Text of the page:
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I'm writing a simple server for a class and there is a 'creative' component, so I want to add SSL to it. I'm trying to wrap the connection in an SSLSocket, but I get two different errors that I can't make out. The first happens with Safari when I try to wrap the socket, and I get:

Traceback (most recent call last):
  File "./junk.py", line 12, in <module>
    connstream = ssl.wrap_socket(connected_socket,certfile="cert.pem",keyfile="cert.pem",server_side=True,cert_reqs=ssl.CERT_NONE,ssl_version=ssl.PROTOCOL_TLSv1,suppress_ragged_eofs=True)
  File "/System/Library/Frameworks/Python.framework/Versions/2.7/lib/python2.7/ssl.py", line 372, in wrap_socket
    ciphers=ciphers)
  File "/System/Library/Frameworks/Python.framework/Versions/2.7/lib/python2.7/ssl.py", line 134, in __init__
    self.do_handshake()
  File "/System/Library/Frameworks/Python.framework/Versions/2.7/lib/python2.7/ssl.py", line 296, in do_handshake
    self._sslobj.do_handshake()
ssl.SSLError: [Errno 8] _ssl.c:503: EOF occurred in violation of protocol

When Safari tells the user that the certificate isn't valid (I created a self-signed cert via the command: openssl req -new -x509 -days 365 -nodes -out cert.pem -keyout cert.pem), and then once I tell it that the cert is alright, the next time it goes through.

However, with Firefox, I get a completely different error, and it happens when I try to read what the client (Firefox) sent to the server:

Traceback (most recent call last):
  File "./junk.py", line 13, in <module>
    recieved = connstream.read() 
  File "/System/Library/Frameworks/Python.framework/Versions/2.7/lib/python2.7/ssl.py", line 151, in read
    return self._sslobj.read(len)
ssl.SSLError: [Errno 1] _ssl.c:1354: error:14094418:SSL routines:SSL3_READ_BYTES:tlsv1 alert unknown ca

Below is the code that I used:

  1 #!/usr/bin/python
  2 import socket
  3 import ssl
  4 
  5 serverPort = 22222
  6 serverSocket = socket.socket( socket.AF_INET, socket.SOCK_STREAM )
  7 serverSocket.bind( ( '127.0.0.1', serverPort ) )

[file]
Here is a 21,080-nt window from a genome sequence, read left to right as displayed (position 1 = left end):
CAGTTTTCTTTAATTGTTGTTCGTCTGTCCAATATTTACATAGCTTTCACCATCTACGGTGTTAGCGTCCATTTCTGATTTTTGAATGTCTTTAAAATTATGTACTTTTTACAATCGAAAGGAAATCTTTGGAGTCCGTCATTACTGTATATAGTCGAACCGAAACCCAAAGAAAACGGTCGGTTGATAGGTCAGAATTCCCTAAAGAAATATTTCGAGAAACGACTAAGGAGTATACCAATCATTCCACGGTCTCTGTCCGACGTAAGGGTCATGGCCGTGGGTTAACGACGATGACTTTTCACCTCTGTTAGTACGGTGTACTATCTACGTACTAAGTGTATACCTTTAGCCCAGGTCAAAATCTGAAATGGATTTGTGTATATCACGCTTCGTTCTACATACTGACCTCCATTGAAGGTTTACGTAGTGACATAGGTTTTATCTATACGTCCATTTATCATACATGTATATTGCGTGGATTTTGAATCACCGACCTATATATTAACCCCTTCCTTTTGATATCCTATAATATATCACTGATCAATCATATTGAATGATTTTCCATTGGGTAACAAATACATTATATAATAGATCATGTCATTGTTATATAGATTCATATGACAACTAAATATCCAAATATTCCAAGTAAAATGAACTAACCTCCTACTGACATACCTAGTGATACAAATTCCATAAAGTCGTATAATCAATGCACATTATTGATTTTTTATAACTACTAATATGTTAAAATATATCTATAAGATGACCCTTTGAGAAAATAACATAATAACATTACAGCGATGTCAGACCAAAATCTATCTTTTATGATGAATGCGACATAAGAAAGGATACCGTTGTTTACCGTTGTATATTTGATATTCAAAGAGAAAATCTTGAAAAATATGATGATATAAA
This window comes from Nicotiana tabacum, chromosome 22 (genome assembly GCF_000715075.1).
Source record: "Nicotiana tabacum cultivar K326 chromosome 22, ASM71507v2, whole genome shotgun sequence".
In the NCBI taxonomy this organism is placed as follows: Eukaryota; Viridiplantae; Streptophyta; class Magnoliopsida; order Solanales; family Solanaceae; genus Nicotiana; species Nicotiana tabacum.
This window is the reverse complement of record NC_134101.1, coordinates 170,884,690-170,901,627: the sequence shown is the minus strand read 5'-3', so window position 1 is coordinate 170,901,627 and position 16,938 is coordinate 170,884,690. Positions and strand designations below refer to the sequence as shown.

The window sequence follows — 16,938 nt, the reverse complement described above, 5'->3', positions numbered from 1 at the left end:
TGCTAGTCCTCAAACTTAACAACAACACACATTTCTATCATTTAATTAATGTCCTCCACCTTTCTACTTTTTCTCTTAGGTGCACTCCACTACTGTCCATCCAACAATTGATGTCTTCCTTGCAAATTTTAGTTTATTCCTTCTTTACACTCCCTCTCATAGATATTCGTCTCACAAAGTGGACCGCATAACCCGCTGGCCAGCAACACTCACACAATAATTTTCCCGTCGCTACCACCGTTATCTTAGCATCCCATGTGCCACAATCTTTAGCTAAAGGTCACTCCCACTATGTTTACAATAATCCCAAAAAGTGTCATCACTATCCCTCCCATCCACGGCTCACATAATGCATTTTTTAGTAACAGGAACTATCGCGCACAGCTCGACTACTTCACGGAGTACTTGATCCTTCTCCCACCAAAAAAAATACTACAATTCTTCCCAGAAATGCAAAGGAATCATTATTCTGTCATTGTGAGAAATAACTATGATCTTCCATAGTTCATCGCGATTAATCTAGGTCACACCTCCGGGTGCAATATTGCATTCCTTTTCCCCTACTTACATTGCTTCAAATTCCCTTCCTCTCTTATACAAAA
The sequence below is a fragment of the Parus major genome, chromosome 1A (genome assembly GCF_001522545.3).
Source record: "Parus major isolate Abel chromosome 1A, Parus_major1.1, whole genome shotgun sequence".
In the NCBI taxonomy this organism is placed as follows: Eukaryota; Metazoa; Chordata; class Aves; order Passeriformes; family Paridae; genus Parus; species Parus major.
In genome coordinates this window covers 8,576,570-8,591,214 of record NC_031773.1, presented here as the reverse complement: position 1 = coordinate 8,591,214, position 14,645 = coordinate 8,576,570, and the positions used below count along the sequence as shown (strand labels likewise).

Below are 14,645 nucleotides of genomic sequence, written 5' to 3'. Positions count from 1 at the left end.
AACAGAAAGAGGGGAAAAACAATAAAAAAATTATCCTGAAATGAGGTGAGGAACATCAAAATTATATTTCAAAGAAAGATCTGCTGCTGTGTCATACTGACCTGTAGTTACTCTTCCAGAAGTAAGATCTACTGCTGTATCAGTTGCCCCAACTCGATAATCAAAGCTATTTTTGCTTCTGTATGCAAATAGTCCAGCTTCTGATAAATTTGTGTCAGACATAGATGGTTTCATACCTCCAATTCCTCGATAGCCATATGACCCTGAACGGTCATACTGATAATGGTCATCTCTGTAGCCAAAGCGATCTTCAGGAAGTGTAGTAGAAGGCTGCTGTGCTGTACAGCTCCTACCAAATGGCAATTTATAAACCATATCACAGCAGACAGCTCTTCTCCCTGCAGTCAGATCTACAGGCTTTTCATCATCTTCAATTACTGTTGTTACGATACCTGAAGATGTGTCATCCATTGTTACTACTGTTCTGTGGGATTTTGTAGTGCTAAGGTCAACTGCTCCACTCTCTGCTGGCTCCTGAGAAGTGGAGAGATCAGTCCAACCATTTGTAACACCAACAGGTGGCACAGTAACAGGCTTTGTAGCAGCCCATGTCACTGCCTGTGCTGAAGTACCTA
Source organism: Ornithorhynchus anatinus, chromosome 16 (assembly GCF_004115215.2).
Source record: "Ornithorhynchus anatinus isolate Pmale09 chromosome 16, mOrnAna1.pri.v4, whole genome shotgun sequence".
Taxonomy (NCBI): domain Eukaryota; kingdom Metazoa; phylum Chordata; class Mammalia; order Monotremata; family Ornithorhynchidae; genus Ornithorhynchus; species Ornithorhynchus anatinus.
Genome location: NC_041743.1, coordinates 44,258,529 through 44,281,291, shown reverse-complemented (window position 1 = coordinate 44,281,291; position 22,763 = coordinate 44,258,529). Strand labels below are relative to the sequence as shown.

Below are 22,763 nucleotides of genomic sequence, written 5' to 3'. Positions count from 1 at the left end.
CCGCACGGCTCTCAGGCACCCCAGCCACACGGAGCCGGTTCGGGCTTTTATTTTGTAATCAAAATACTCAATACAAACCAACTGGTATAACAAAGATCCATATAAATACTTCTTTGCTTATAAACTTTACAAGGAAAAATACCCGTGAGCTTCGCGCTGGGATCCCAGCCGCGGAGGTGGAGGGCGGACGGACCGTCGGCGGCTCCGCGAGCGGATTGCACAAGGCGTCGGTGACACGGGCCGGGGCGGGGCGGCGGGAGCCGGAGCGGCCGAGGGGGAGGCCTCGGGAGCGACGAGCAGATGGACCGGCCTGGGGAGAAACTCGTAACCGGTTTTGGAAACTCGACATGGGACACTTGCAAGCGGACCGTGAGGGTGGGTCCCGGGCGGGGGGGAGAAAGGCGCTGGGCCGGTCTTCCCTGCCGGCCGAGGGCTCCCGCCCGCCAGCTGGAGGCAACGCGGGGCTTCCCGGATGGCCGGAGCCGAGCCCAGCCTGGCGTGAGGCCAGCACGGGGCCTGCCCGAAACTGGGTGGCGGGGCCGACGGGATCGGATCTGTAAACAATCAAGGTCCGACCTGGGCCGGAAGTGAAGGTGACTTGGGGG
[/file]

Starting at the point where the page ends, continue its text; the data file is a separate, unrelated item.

8 serverSocket.listen( 10 )
  9 
 10 while True:
 11     connected_socket, from_addr = serverSocket.accept()
 12     connstream = ssl.wrap_socket(connected_socket,certfile="cert.pem",keyfile="cert.pem",server_side=True,cert_reqs=ssl.CERT_NONE,ssl_version=ssl.PROTOCOL_TLSv1,suppress_ragged_eofs=True)
 13     recieved = connstream.read()
 14     print recieved
 15     connstream.unwrap()
 16     connected_socket.close()

Can anyone help me understand:

1) What these errors mean

2) Why I'm getting them

3) How I can go about fixing these

(I've searched in just about every way I can think of)

Thanks,

Andrew

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1 Answer 1

up vote 2 down vote accepted

I'm sorry, I can't comment yet: this is not intended to be an answer.

Why always reinventing the wheel? I mean, if you want something python-based, why don't you use Tornado? BTW, you can see how they solve this problem there: http://www.tornadoweb.org/documentation/httpserver.html

People always seem to reinvent the wheel either for "educational purpose" or because existing solutions are too "bloated", "heavy", etc. (well, to sum up "Not Invented Here"). It's a shame because the same thing is done over and over, usually the wrong way.

Safari just don't honor the handshake, certainly because your cert is self signed. Firefox just won't accept your cert because it is self-signed. These errors are normal: the user has to accept the "trusted" connection in the browser. In the meanwhile, your server receives no answer or a rejection.

Look at Tornado to see how they handle that. But I really think you'd better study it, use it and contribute to it instead of creating a brand new, half-broken, http server.

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1  
While from a productivity standpoint, it would make sense to use some existing framework, from an "I know what is going on inside my computer, or on the internet" standpoint, you're a few simple lines of code away from being a white-hat script kiddie. Don't you think? Thank's for the suggestion, though. –  andrewm921 Feb 6 '13 at 16:48
    
Yes and no: you can learn from the code of the others. Tornado is simple to understand and opensource. You'll learn much more by looking at their code (and try to make yours work) than just getting the answer here. The difference is that in two years from now, you'll have reimplemented a lot of their features. This is just useless. If, however, you use their codebase as a start and implement new things, new features, you will still have to understand how the whole package works, how networks works, and you help the community. My two cents. –  user1940040 Feb 6 '13 at 17:17
    
Good point -- and I agree completely. Wasting time to build what's already been built is silly. Maybe 'class' was ambiguous -- I'm writing this for a class for school (but the SSL is an extra bit I'm adding for fun, not required), so using Tornado isn't an option. All the same, I think implementing a small server over a few days just to see how it all works (i.e. learn by doing), and then moving on to contribute to something like Tornado is educational, and isn't harmful. –  andrewm921 Feb 7 '13 at 0:16

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